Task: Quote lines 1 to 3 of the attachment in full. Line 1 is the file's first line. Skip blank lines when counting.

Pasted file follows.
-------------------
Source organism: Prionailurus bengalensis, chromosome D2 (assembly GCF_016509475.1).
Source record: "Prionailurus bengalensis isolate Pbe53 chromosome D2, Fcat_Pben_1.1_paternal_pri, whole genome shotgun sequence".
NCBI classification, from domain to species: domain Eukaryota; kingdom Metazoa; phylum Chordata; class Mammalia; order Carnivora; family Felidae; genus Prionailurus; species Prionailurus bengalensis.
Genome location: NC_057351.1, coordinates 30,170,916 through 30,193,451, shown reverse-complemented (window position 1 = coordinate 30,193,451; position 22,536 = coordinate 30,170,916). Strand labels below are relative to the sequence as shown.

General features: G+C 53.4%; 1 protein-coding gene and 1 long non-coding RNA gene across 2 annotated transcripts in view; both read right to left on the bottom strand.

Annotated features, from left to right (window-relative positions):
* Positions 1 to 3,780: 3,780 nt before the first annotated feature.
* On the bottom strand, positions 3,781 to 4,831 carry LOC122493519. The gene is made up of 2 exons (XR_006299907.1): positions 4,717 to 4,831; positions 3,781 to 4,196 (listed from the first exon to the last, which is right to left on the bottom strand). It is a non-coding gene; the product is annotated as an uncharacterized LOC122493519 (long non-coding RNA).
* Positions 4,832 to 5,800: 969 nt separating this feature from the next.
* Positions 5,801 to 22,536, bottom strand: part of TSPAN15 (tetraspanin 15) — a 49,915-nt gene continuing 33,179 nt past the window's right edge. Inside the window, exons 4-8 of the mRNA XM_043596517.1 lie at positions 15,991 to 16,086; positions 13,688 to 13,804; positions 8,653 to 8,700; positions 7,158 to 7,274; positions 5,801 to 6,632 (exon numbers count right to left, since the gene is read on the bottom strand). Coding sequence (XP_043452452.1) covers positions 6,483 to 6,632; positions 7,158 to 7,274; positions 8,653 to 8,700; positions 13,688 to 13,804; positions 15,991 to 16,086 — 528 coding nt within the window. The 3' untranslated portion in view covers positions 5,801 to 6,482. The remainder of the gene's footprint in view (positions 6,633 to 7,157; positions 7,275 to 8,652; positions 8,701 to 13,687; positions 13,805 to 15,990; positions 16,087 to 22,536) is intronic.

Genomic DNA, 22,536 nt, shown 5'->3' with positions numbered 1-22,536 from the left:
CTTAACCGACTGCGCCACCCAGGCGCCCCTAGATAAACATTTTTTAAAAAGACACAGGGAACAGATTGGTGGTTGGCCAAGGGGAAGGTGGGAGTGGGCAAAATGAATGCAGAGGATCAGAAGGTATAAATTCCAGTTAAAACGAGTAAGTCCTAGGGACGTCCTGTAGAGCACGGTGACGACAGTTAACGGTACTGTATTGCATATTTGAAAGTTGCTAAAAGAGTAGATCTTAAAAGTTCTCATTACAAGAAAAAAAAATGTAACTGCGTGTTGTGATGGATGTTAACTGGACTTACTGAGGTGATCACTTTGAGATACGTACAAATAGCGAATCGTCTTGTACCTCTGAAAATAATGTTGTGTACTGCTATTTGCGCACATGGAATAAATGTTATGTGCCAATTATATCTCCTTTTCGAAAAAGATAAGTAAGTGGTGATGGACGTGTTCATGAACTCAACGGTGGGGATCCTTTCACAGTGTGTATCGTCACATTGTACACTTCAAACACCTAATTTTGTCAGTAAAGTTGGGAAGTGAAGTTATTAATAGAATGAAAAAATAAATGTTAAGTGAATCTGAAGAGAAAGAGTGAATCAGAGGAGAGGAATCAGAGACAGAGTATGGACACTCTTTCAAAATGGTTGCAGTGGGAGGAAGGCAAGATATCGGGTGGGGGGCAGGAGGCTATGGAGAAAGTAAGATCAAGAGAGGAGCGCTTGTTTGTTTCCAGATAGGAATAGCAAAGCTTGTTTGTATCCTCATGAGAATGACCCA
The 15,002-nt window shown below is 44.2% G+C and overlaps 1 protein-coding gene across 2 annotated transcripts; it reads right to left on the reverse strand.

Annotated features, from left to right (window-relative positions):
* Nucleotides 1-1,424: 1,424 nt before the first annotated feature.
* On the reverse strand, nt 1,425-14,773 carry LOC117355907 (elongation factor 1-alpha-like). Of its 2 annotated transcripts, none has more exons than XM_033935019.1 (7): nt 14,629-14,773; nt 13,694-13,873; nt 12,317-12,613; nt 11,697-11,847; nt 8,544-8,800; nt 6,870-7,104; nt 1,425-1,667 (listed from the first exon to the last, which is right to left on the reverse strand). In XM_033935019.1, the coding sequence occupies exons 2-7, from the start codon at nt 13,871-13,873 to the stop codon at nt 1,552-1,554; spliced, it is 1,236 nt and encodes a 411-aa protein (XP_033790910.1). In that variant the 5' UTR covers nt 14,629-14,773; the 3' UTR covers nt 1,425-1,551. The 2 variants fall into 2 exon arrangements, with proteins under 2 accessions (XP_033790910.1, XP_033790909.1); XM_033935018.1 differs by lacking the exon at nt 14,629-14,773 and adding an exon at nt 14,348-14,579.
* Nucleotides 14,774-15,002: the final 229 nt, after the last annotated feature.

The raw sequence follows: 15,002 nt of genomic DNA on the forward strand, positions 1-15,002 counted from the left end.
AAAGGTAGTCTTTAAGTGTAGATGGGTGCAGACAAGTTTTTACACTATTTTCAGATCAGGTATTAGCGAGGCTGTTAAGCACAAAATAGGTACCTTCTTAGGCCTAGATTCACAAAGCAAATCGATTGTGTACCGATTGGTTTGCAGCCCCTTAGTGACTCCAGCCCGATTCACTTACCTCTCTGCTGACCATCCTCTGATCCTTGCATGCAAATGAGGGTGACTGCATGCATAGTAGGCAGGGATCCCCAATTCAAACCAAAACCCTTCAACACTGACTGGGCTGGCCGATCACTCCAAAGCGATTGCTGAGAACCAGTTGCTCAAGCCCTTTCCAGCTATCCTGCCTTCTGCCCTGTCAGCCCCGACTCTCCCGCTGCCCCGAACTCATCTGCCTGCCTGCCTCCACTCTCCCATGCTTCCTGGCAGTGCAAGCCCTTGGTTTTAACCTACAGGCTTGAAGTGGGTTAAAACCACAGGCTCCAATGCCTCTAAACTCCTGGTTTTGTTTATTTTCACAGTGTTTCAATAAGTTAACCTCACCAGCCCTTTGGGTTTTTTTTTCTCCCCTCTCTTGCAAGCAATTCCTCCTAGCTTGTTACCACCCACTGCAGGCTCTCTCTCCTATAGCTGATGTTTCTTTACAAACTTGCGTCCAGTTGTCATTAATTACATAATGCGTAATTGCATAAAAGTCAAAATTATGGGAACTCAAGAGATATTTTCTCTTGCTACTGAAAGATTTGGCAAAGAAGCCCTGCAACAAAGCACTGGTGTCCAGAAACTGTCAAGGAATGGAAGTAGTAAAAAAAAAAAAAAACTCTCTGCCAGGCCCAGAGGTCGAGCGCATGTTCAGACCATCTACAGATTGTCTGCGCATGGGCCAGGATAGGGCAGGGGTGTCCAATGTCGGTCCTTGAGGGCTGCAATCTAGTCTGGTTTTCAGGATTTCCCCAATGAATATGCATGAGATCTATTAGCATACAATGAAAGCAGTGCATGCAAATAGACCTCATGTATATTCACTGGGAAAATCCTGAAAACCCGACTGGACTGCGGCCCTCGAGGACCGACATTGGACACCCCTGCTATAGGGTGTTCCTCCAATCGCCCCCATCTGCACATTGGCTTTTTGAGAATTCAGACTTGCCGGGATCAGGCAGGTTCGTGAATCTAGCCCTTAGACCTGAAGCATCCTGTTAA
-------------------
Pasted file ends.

Source organism: Prionailurus bengalensis, chromosome D2 (assembly GCF_016509475.1).
Source record: "Prionailurus bengalensis isolate Pbe53 chromosome D2, Fcat_Pben_1.1_paternal_pri, whole genome shotgun sequence".
NCBI classification, from domain to species: domain Eukaryota; kingdom Metazoa; phylum Chordata; class Mammalia; order Carnivora; family Felidae; genus Prionailurus; species Prionailurus bengalensis.